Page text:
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Children who play with food more likely to eat fruit and veg, researchers find

Children allowed to squash, touch and handle fruit and vegetables at mealtimes are less likely to be picky eaters, according to new research.

kid-with-tomato

De Montfort University Leicester (DMU) researchers found toddlers who were given permission to mess around with foods like bananas, tomatoes and oranges were more likely to eat fruit and vegetables.

The findings, published in the journal Appetite, suggests that it is touch and feel – not taste, as has long been suggested - which could be the catalyst to encouraging children to eat more healthily.

The study, led by DMU’s Dr Helen Coulthard, involved 62 pre-school children aged three to four from nurseries around Northampton. They were split into three groups.

Group one was given bowls of broccoli, carrots, spinach, banana, radishes, green beans, oranges, lemons, cucumbers, tomatoes and blueberries.
They were asked to use them to reproduce pictures from the children's book The Very Hungry Caterpillar. The children were encouraged to squash or reshape the foods if they needed to.

Another group was told to instead play with pompoms, sequins, foam shapes, feathers, glitter and pipe cleaners.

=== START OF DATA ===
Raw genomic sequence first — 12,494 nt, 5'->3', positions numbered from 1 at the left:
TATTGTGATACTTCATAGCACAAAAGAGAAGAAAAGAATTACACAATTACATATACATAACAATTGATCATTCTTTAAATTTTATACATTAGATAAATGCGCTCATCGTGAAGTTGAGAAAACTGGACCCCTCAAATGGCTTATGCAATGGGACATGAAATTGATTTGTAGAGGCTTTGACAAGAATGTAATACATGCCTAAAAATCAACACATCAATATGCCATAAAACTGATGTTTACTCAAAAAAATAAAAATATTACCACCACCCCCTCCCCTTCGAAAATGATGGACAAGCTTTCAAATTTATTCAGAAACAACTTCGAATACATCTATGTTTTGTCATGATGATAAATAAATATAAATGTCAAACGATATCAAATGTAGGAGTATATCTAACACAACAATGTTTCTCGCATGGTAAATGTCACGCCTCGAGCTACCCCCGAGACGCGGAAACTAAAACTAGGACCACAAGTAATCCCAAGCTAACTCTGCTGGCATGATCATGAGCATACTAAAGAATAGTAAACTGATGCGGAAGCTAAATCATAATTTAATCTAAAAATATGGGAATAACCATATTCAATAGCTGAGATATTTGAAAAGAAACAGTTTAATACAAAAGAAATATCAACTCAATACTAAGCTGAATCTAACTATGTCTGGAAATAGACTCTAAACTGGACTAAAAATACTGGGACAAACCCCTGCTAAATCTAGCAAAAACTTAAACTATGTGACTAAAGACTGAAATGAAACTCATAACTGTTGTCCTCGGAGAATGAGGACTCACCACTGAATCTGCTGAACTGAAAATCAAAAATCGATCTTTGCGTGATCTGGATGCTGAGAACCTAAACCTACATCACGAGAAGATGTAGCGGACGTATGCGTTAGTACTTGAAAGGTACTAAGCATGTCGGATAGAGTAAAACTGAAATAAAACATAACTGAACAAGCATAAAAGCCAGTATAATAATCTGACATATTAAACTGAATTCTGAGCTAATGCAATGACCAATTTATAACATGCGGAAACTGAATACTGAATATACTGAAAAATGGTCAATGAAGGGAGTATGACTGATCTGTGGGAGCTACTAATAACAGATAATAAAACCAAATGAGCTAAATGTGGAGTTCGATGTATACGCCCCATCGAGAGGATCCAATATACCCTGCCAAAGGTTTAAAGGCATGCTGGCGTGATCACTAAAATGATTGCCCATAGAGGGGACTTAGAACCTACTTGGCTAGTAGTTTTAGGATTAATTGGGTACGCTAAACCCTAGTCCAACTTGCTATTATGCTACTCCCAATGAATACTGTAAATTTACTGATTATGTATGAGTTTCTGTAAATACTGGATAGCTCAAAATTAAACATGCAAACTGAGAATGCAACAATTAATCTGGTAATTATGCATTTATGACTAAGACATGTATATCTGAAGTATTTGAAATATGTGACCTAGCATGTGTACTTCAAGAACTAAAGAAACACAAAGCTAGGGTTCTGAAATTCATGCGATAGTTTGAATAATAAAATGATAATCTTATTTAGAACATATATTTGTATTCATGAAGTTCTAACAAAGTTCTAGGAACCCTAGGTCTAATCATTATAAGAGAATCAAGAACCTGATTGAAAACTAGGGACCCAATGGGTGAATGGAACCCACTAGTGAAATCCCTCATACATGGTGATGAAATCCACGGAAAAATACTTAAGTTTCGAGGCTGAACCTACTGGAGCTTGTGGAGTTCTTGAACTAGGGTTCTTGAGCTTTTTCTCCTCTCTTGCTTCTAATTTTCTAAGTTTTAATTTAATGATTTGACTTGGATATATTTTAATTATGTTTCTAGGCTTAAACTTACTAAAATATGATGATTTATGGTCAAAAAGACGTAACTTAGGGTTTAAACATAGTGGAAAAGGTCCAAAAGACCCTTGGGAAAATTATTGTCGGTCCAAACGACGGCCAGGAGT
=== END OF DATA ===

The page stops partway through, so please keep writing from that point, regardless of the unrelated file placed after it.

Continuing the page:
A third group was allowed to play a similar game but with a researcher handling the foods rather than them. Immediately after playing, the children were asked if they would like to try any of the items.

The results revealed that those who had played with them tried significantly more fruit and vegetables than those in the rival groups.

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At no time during the experiment were they encouraged to consume any of the fruits or vegetables. Instead, they naturally took to eating healthy snacks immediately after the test. Parents were asked to record typical fruit and veg intake in the weeks before the experiment.

The researchers said: "One explanation is they had time to familiarise themselves and interact with the foods. This would suggest exposure does not have to be based on taste alone. We found the largest benefits were with foods that are less familiar, such as pomegranate and kiwi. During play, there was no mention of tasting the food. The goal was to engage with it and create something from it. It may be these types of activities increase the likelihood of tasting by children."

Researchers said the key is not to put pressure on children but to let them play instead. It is estimated that only around 16 percent of pre-school children in Britain eat the recommended daily allowance of five portions of fruit and vegetables.
Posted on Monday 20th February 2017

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